● Is the author unknown? Wikipedia can be helpful, but mainly as a portal to help you track down the
original source of the information, not as a primary source in and of itself. Tertiary sources like
encyclopedias can give background on a topic or point you towards other sources, but these
sources shouldn’t be the references you cite because you cannot know who wrote the entry. This
also applies to articles published in news outlets, unless they attribute where they got their
information and you're able to follow it to the source and verify its accuracy; or institutions that are not
transparent about their funding (for example, a marketing wing of a for-profit company that releases
research about the benefits of the product they produce).

● Do you know where the data really comes from? It’s always good to know where your source got its
information. One common problem is rooted in “data holes”: information cited across multiple
sources with no clear indication as to where it originated from. To help avoid falling into this hole, it's
good for you to be skeptical of statistics that seem to be used everywhere, but never lead back to the
place that generated them. A reputable source will share the methodology of how it arrived at the
info, and could share things such as how many people were surveyed, where they were located, the
time period over which the information was gathered, and whether there were any factors that could
undermine the findings.

● Is there an identifiable bias? Beware of agendas from your sources and the institutions with which
they are associated. A general rule of thumb to follow is that if it feels like a source is trying to sell you
something, it probably is. Try to look for citations that acknowledge corrections and
conflicts-of-interest, that make a reasonable effort to highlight other perspectives, and that state the
sources behind their content’s funding.

Stick to the original source: What makes a citation reliable?

Strong sources can be pretty difficult to find. Indeed, there are a lot of variables that you need to consider
when evaluating claims and research, far more than we have room to cover here. However, a good sample
of the most important variable to consider in what makes a citation reliable include the following:

● Is the source primary or secondary? The best references are typically primary, meaning they are the
original source that produced the information the speaker is talking about (e.g. first-hand accounts of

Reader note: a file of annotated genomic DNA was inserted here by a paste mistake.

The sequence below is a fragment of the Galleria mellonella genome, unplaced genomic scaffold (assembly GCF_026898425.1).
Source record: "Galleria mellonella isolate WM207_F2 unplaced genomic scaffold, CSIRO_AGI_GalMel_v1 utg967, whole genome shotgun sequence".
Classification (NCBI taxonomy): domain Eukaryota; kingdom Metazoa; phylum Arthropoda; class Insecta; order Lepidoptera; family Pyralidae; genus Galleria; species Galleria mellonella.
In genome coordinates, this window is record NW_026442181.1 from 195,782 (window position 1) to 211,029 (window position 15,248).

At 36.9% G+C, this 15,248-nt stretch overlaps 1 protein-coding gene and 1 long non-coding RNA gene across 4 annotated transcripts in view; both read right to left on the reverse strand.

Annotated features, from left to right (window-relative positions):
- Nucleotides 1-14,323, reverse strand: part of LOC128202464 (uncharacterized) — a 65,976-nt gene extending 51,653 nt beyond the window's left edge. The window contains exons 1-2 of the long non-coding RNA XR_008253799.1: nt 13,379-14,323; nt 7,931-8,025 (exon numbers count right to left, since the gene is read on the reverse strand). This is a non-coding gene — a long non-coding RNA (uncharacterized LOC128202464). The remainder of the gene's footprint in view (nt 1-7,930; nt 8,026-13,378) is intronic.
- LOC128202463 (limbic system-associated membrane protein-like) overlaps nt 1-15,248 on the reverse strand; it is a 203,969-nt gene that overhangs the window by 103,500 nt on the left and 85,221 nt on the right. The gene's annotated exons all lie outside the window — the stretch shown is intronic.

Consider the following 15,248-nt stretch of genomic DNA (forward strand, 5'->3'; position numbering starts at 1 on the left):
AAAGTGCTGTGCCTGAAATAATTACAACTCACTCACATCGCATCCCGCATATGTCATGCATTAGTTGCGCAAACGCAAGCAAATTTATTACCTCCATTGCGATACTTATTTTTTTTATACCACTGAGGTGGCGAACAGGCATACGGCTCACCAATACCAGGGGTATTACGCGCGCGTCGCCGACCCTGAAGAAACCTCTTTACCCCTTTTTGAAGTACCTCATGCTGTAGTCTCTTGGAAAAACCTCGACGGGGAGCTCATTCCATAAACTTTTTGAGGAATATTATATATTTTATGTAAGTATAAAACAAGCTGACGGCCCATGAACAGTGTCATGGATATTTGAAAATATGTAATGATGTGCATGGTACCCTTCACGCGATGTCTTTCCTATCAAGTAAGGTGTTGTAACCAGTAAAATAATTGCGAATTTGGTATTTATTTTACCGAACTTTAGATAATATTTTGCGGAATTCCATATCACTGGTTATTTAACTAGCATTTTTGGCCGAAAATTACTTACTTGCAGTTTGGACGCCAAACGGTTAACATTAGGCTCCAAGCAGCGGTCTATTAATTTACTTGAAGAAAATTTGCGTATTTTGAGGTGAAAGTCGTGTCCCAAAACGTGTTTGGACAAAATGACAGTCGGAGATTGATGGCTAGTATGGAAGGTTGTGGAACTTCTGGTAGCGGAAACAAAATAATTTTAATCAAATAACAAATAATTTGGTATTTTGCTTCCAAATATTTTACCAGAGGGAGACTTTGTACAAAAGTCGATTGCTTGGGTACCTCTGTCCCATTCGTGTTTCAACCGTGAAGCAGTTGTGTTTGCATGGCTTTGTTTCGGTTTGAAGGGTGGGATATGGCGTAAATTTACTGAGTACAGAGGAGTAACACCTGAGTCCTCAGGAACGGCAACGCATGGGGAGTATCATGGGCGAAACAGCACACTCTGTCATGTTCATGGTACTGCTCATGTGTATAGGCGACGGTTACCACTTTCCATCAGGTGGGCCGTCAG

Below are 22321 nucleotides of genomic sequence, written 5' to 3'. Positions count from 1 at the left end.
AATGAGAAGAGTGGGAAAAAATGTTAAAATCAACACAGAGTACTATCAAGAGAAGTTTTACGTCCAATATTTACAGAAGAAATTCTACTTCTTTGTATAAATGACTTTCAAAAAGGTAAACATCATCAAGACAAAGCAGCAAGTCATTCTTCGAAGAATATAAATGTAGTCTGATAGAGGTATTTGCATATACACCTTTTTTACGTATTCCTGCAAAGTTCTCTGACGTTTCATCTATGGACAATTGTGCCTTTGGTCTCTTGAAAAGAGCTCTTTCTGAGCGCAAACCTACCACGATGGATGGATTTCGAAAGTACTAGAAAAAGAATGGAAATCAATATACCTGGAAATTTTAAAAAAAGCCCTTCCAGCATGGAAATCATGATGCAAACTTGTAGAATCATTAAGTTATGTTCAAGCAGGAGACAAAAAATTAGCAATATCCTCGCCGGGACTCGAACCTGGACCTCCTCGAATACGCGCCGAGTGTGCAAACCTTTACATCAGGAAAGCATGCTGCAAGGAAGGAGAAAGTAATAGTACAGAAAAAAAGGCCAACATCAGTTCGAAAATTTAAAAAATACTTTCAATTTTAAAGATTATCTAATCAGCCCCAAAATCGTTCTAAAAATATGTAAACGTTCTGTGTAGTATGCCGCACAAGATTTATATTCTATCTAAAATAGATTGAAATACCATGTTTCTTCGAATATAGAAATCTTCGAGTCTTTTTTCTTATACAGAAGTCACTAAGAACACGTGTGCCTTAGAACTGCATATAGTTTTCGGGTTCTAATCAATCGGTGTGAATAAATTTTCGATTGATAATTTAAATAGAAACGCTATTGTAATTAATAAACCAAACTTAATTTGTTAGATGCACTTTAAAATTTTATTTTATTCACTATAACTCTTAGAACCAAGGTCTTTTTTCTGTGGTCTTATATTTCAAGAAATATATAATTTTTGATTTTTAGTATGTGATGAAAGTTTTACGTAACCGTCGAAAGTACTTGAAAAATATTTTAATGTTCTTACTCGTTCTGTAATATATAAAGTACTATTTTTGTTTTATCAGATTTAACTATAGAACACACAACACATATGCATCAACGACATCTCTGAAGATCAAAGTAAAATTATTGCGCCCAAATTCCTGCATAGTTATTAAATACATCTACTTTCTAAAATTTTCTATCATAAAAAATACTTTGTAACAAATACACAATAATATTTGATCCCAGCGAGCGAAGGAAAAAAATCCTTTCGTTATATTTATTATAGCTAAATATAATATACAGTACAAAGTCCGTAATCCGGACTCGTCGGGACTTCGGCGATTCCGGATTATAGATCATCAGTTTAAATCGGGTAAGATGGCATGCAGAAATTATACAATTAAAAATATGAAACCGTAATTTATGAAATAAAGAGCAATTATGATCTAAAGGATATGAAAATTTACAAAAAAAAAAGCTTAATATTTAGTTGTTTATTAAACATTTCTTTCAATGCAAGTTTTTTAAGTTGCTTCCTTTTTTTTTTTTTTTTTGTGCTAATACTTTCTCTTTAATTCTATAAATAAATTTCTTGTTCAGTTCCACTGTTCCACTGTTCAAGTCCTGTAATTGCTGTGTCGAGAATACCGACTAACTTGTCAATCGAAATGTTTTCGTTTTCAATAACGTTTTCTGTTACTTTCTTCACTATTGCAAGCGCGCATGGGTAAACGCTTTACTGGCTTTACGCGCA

events or original research). However, some secondary sources, such as an explainer article by an
expert in the field, can also be reliable.

● How strong is the author’s credibility? Does the source come from a credible author or institution?
Are they well-regarded by independent, recognized figures from that source’s field? Strong authors
don’t need to be scholars or have a PhD -- they just need to have a meaningful relationship to what
they are talking about.

● How old is the source? Age isn’t always a bad thing, but make sure references are actually
up-to-date, especially when it comes to statistics and published research. And, the age of the
research should make sense in the context of the talk. For example, it doesn’t make sense for a
speaker to talk about a so-called new technology, but then only have provided older sources.

Topics to avoid: Why is it so difficult to fact-check certain ideas?

We’ve found that some topics seem to be particularly problematic because they are difficult or impossible to
substantiate. We recommend approaching these with skepticism and more often than not, avoiding them

● “Healing,” including naturopathy, alternative medicine, self-healing, energy fields, and energy
balance. This can consist of condoning alternative methods that are unproven, disproven, and/or
potentially dangerous, or exaggerating their results.

● Paranormal, including mediumship, spiritual channeling, extrasensory perception, second sight,
ghosts and spirits, and out-of-body experiences. No observable phenomena fall outside the realm of
scientific scrutiny and asserting that they do is an abandonment of evidence-based thinking.

● Quantum physics, including, but not limited to, personal theories on “energy,” “vibrations,” “waves,”
“consciousness,” etc. can sometimes be used without providing relevant context or explanations
and instead rely on vagueness and mystery to establish a guise of scientific credibility.

● Denial of anthropogenic climate change: Denying the human causes of climate change (global
warming) or misrepresenting valid climate models and predictions is irresponsible and wrongfully
undermines the robust existing body of data and knowledge on the subject.

Topics to approach with caution: How do you share ideas about health and medicine responsibly?

Our primary goal is to provide responsible information to the general public. We rely on TEDx organizers to
prevent the distribution of any misleading information that can harm people suffering from ill health or
disease. Talks should empower people by sharing facts and accurate information, and never be framed as